This story from the CNBC reports on one of the most reprehensible practices of public finance ever invented:
US and European regulators are essentially forcing banks to buy up their own government’s debt—a move that could end up making the debt crisis even worse, a Citigroup analysis says. Regulators are allowing banks to escape counting their country’s debt against capital requirements and loosening other rules to create a steady market for government bonds, the study says.
Let’s take a step back. Two weeks ago, while explaining how the new Basel III bank regulations could lead to a global recession, I reported that:
In a nutshell, Basel III forces banks to reduce their holdings of risky assets and increase their holdings of “common equity”. This means, of course, that banks will run away from assets that are risky or have a rising risk to them.
I also gave an example of what this would lead to:
[The] required half-trillion dollar increase in common equity holdings will more than likely exclude treasury bonds from several European countries. The reason is a combination of two factors: the mess that these welfare states have created by over-spending for many years and the fact that we are heading in to a global recession.
So the world’s welfare states, who are recklessly irresponsible with other people’s (taxpayers’) money, tell banks to be even more responsible with their own money. As a result banks would have to sell off treasury bonds of those same deficit-spending governments. Now, of course, that dirty little secret has dawned on the spendoholic politicians in charge of governments on both sides of the Atlantic Ocean. So what do they do? Well, let’s get back to the CNBC story and find out:
While that helps governments issue more and more debt, the strategy could ultimately explode if the governments are unable to make the bond payments, leaving the banks with billions of toxic debt, says Citigroup strategist Hans Lorenzen. “Captive bank demand can buy time and can help keep domestic yields low,” Lorenzen wrote in an analysis for clients. “However, the distortions that build up over time can sow the seeds of an even bigger crisis, if the time bought isn’t used very prudently.”
In other words, to permanently cut back spending and stop using borrowed money for permanent expenditures. As Mr. Lorenzen hints at, there is no chance under the sun that governments would use this coerced credit to resturcture their spending. Quite the contrary:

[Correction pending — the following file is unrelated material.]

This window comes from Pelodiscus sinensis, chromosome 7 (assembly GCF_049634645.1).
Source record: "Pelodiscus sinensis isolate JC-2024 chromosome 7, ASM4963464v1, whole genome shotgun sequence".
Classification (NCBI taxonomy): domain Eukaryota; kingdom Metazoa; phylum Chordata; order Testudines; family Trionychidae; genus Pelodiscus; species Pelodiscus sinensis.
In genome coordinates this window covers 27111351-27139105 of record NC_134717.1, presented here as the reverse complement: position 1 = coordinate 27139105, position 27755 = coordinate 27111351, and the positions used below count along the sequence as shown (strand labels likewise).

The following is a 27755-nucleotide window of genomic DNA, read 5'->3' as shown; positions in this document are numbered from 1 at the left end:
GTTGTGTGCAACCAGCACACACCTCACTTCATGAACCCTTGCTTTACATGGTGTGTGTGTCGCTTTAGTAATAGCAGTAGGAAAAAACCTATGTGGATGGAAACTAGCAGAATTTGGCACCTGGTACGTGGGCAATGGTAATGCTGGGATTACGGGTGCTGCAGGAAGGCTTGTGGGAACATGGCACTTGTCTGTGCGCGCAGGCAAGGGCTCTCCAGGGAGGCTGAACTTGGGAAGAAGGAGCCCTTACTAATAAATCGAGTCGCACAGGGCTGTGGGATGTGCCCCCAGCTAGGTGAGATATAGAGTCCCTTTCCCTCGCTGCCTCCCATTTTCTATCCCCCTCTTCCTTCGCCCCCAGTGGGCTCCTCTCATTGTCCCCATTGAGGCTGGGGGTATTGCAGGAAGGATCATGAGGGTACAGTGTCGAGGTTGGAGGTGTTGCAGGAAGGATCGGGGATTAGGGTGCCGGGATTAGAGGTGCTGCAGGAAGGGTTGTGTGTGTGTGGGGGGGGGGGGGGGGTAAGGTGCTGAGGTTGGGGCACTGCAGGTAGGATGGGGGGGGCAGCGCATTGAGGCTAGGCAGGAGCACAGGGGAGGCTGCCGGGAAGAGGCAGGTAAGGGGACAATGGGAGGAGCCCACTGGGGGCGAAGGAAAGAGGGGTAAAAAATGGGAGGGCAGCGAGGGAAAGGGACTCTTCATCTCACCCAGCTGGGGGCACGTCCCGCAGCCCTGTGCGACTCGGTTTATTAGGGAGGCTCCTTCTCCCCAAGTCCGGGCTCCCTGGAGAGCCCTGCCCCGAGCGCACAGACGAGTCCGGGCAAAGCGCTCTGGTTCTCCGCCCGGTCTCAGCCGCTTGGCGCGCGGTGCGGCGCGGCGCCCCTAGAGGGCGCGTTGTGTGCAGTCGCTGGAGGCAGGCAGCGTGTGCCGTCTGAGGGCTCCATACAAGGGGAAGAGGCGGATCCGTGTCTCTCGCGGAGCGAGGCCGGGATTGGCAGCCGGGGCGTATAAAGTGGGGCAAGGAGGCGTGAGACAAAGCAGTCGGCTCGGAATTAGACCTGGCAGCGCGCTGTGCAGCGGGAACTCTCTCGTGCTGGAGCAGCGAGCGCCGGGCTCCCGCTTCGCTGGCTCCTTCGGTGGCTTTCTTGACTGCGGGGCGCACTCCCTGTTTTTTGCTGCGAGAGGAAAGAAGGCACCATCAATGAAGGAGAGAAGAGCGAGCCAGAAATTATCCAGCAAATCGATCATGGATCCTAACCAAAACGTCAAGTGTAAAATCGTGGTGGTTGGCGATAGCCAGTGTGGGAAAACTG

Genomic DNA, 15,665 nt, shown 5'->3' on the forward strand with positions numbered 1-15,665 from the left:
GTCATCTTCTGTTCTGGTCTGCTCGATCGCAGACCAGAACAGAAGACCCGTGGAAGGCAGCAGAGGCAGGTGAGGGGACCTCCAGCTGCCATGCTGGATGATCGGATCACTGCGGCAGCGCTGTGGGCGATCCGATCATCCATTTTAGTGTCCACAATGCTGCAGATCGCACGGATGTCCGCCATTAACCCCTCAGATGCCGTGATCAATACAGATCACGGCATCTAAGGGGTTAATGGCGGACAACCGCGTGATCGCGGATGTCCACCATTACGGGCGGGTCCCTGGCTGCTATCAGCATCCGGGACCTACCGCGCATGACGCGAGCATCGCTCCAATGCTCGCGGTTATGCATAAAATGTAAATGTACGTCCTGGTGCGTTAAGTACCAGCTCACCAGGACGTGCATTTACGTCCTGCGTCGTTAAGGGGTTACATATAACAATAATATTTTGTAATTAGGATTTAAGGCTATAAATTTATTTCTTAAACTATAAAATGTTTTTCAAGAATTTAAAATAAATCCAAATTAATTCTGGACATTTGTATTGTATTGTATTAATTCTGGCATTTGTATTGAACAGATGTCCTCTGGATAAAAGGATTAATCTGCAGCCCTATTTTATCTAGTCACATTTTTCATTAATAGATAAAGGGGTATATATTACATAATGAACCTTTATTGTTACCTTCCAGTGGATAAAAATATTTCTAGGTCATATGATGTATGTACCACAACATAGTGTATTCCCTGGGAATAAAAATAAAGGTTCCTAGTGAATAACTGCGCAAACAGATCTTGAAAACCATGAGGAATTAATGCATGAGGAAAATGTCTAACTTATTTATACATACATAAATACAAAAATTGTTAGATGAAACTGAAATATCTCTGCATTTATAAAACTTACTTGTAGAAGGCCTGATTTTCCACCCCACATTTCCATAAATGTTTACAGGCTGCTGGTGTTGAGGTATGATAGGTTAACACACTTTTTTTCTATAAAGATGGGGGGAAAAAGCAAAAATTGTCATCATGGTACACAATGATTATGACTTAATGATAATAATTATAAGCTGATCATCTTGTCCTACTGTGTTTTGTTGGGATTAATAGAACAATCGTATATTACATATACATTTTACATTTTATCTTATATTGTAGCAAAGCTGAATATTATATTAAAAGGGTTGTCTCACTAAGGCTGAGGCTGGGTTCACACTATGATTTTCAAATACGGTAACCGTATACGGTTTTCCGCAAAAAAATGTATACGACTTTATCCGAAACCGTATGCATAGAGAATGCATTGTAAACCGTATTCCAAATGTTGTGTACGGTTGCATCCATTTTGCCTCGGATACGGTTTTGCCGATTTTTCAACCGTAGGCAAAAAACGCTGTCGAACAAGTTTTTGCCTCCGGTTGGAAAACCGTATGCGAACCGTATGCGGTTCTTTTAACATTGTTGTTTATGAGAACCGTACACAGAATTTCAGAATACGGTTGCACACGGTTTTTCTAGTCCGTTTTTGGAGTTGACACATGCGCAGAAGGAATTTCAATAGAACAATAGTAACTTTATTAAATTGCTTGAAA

“Specifically,” Lorenzen adds, “having banks loaded up with domestic sovereign debt will only increase the domestic fallout if the sovereign ultimately reneges on its obligations.” The banks, though, are caught in a “great repression” trap from which they cannot escape. “When subjected to the mix of carrot and stick by policymakers…then everything else equal, we believe banks will keep buying,” Lorenzen said.
In plain English: governments have made it more costly for banks to refuse government debt than to close their eyes, buy government bonds and hope governments will bail them out when governments can no longer pay those same banks what government owes them. And the cost of not complying with the Basel III regulations is, well, the end of business as you know it.
Don Vito Corleone as Secretary of The Treasury.
The CNBC report also confirms a point I have been making for quite some time now, namely that the European bank crisis is caused by the fact that banks have bought massive amounts of European treasury bonds:
Institutions both in the U.S. and abroad have been busy buying up their national sovereign debt for years, he found. Spanish banks bought 90 billion euros worth while Italian firms picked up 86 billion euros just between November and March. Even in the UK, which has avoided a debt crisis as it is outside the euro zone and able to set its own monetary policy, banks have increased holdings of gilts by 100 billion pounds over the past few years. And in the U.S., banks, though having “comparatively low holdings” of Treasurys, have bought $700 billion of American debt since 2008.
Historically, government bonds have been a rock-solid safe haven for investors. That has changed over the past year, which means that under the Basel III capital consolidation requirements banks would be selling off massive amounts of less-than-perfect bonds to comply with government regulations. So in order to avoid this the very same governments that need to borrow money are giving the banks a pass on the regulations – but only so that they can buy more government bonds.
Not even The Godfather could have come up with a better scheme to make people an offer they can’t refuse.
The consequences of this are, of course, that governments will keep spending borrowed money. Let’s not forget that the very same European governments that are now strong-arming banks into lending them more money, adopted the Maastricht Treaty some 20 years ago. That Treaty put in place very clear rules for government budget policies that – we were told – would permanently eliminate deficit spending and out-of-control government debt. We can now see how much those rules were good for.
There are four lessons in this for Americans to learn:
1. Never put Vito Corleone in charge of government.
2. Our politicians are just as spendoholically reckless when it comes to using borrowed money to pay for regular expenditures. Therefore, we can expect this new method for robbing banks to perpetuate the spending spree on Capitol Hill.
3. Anyone who says that he has come up with a brilliant way to permanently do away with deficit spending without doing away with the welfare state is a complete ignoramus when it comes to political economy.